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* This article is not to be considered medical advice. Please consult your doctor if you have concerns about Tuberculosis or Whooping Cough infection

When diseases like whooping cough and tuberculosis are mentioned, thoughts of some village in the middle ages comes to mind - people walking around in rags coughing (in some cases coughing up blood), the sky is overcast, with drizzling rain. Here we are hundreds of years later, and rest assured that certain communicable diseases are ready for a full blown come back.

Tuberculosis

In 2006, a total of 13,767 tuberculosis (TB) cases (4.6 per 100,000 population) were reported in the United States, representing a 3.2% decline from the 2005 rate.
Link to the CDC website - Number of TB cases in 2006

For those of you that do not know, if you have Tuberculosis, you have to take anti-biotics for about 6 months to clear the infection. There are 2 phases of Tuberculosis infection - that is when the patient is infectious, and not infectious. Meaning, the patient can spread the infection and when they can not spread the infection.


Once the person starts the antibiotics, it might take 30, 60 or even 90 days before the mucus test negative for Tuberculosis. A lot of it depends on the type of Tuberculosis (whether its drug resistant or not), and if the person has a weakened immune system. People with HIV/AIDS, cancer, advanced hepatitis can have weakened immune and may not respond very well to the antibiotics. If one type of antibiotic is not working, then another type is used.

To test for active infection, the patient coughs up mucus, spits it into a tube, and its mailed to a laboratory for testing.

Example of a dose of Tuberculosis medicine:
Avelox - 400mg
Rifampin 300mg - 2 doses for a total of 600 mg
Versaphar
Ethambutol 400mg
Versaphar

All 6 pills have to be taken at the same time. After the PT starts the antibiotics, liver test need to be done. Because some antibiotics can have a negative affect on the liver.

While the PT is infectious, its advised that they stay away from the public. If they have to go into the public, they should wear some kind of approved face mask - such as an N95 to help prevent the spread of the infection.

One of the bad things about Tuberculosis, a healthy adult could have the disease for years and not know it - that is why TB skin test are important. In a lot of cases, the immune system of a healthy adult can keep the infection under control. The infection is not cleared, its just kep at bay.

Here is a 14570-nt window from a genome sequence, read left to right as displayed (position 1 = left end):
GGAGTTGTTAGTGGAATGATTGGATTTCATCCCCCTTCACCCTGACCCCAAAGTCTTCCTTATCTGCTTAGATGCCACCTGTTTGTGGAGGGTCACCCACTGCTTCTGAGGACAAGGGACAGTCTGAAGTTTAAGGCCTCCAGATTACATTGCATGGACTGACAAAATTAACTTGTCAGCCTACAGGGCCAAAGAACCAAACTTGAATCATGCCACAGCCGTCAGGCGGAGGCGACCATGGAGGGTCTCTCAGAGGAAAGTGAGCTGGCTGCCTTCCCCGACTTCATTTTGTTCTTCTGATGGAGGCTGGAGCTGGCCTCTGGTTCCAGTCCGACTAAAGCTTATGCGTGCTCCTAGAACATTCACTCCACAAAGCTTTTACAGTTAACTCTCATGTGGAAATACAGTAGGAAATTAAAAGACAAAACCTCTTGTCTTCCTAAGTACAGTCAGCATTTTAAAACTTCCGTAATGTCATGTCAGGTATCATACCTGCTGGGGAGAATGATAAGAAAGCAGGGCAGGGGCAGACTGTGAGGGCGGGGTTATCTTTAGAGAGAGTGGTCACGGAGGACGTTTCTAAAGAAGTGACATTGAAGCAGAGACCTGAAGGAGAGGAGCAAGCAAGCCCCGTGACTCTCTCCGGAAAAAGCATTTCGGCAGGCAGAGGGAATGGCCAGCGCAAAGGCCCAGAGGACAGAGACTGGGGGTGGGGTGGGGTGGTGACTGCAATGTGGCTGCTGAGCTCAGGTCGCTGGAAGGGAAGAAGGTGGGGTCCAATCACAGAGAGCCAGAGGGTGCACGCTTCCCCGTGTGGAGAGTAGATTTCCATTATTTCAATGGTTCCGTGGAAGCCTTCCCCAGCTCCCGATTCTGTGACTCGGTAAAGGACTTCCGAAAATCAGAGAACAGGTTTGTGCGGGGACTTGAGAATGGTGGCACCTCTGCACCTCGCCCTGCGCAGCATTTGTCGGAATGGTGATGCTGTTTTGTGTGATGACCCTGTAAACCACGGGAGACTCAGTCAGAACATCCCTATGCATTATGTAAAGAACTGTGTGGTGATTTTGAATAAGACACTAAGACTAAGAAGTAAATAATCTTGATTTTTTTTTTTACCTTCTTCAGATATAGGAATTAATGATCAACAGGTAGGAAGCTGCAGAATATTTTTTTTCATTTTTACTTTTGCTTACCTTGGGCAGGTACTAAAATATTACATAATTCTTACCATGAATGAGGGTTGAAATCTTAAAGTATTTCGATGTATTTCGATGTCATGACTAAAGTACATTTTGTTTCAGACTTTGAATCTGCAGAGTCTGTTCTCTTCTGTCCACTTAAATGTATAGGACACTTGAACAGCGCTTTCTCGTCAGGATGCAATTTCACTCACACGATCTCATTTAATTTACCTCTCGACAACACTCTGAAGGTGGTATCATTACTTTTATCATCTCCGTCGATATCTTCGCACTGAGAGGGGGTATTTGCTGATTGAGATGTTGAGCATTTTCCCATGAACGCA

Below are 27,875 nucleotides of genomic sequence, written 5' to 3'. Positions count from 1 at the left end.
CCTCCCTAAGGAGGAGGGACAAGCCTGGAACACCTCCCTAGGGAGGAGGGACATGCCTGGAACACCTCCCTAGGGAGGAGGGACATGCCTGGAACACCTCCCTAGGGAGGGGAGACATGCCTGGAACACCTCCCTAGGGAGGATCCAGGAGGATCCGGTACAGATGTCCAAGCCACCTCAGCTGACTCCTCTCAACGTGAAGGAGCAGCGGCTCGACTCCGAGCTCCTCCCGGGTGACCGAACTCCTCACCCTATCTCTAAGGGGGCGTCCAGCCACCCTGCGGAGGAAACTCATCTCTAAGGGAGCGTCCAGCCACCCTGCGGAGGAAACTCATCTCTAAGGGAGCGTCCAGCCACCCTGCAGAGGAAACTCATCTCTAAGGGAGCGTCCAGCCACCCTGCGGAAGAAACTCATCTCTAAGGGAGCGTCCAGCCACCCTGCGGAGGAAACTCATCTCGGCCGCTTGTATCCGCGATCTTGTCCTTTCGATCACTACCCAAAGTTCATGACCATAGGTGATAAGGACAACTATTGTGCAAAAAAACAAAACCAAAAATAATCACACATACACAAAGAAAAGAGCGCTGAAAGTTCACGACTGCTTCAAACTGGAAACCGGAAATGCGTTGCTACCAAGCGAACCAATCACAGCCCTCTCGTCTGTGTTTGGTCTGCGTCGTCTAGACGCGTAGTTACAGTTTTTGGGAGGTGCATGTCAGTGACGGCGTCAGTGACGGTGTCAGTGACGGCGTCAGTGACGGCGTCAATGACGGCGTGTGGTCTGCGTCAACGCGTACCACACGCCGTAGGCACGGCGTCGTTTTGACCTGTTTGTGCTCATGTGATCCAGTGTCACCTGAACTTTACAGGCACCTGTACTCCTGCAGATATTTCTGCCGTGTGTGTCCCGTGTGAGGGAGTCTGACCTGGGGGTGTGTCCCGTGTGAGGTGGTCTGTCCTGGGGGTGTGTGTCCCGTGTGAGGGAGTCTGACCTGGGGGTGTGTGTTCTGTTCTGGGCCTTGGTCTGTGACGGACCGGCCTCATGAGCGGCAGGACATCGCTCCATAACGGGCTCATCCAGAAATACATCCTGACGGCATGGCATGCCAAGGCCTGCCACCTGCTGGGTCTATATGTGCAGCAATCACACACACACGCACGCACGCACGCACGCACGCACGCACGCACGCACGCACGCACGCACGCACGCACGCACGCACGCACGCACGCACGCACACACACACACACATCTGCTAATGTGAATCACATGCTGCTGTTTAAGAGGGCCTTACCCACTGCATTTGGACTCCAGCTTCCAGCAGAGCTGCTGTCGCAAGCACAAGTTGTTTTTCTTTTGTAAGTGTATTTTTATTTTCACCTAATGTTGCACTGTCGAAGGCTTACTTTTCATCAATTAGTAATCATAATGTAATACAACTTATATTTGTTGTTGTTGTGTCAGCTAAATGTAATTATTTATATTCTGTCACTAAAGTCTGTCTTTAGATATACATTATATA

When the person becomes sick - diabetes, cancer, phenomia, advanced hepatitis,,, the immune system is no longer able to keep the Tuberculosis infection at bay, and the infection breaks out.

Even though in 2006 a total of 13,767 tuberculosis were reported to the CDC - tens of thousands of other cases could be out there that have not been diagnosed. These are the healthy adults whose immune systems are able to keep the infection at bay - for now.




Whooping Cough / Pertussis

Is usually spread from adult to child, children less then 2 years old are especially acceptable - because of the face to face contact when the adult is feeding the child.

In the year 2000 - less then 10,000 cases of whooping cough were reported to the CDC.

In the year 2004 - 25,827 cases of whooping cough were reported to the CDC.

In the year 2009 - 13,506 cases of whooping cough were reported to the CDC.


Treatment of Pertussis - link to the CDC source material

Approximately 80%--90% of patients with untreated pertussis will spontaneously clear B. pertussis from the nasopharynx within 3--4 weeks from onset of cough; however, untreated and unvaccinated infants can remain culture-positive for >6 weeks.

Erythromycin, a macrolide antibiotic, has been the antimicrobial of choice for treatment or postexposure prophylaxis of pertussis. It is usually administered in 4 divided daily doses for 14 days.
 

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When I joined the NG, I was given a TB skin test and tested positive. Upon my return from BCT I was contacted by the State Health Department and was required (at the State's expense) to take Isoniazid (commonly referred to as INH) daily for 9 months. They told me upon completion of treatment that I would continue to test positive for TB and would need to inform my physician that I had received INH treatment for TB so that I would not be reported in the future.
 

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When I joined the NG, I was given a TB skin test and tested positive. Upon my return from BCT I was contacted by the State Health Department and was required (at the State's expense) to take Isoniazid (commonly referred to as INH) daily for 9 months. They told me upon completion of treatment that I would continue to test positive for TB and would need to inform my physician that I had received INH treatment for TB so that I would not be reported in the future.
I bet that was very hard to go through. I am glad that you are ok.
 

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It was a little scary at first because all I knew about TB was that it is a respiratory disease and you could die from it. The army didn't give me much info until right before I left BCT. That's when I learned that there are two types of TB (active and inactive) and that it's treatable.

The INH treatment sucked because a side effect of the drug was that it made me feel very nauseous. Feeling like you're going to puke every day for 9 months was not fun. I have a healthier respect for pregnant women going through morning sickness though!

:)
 
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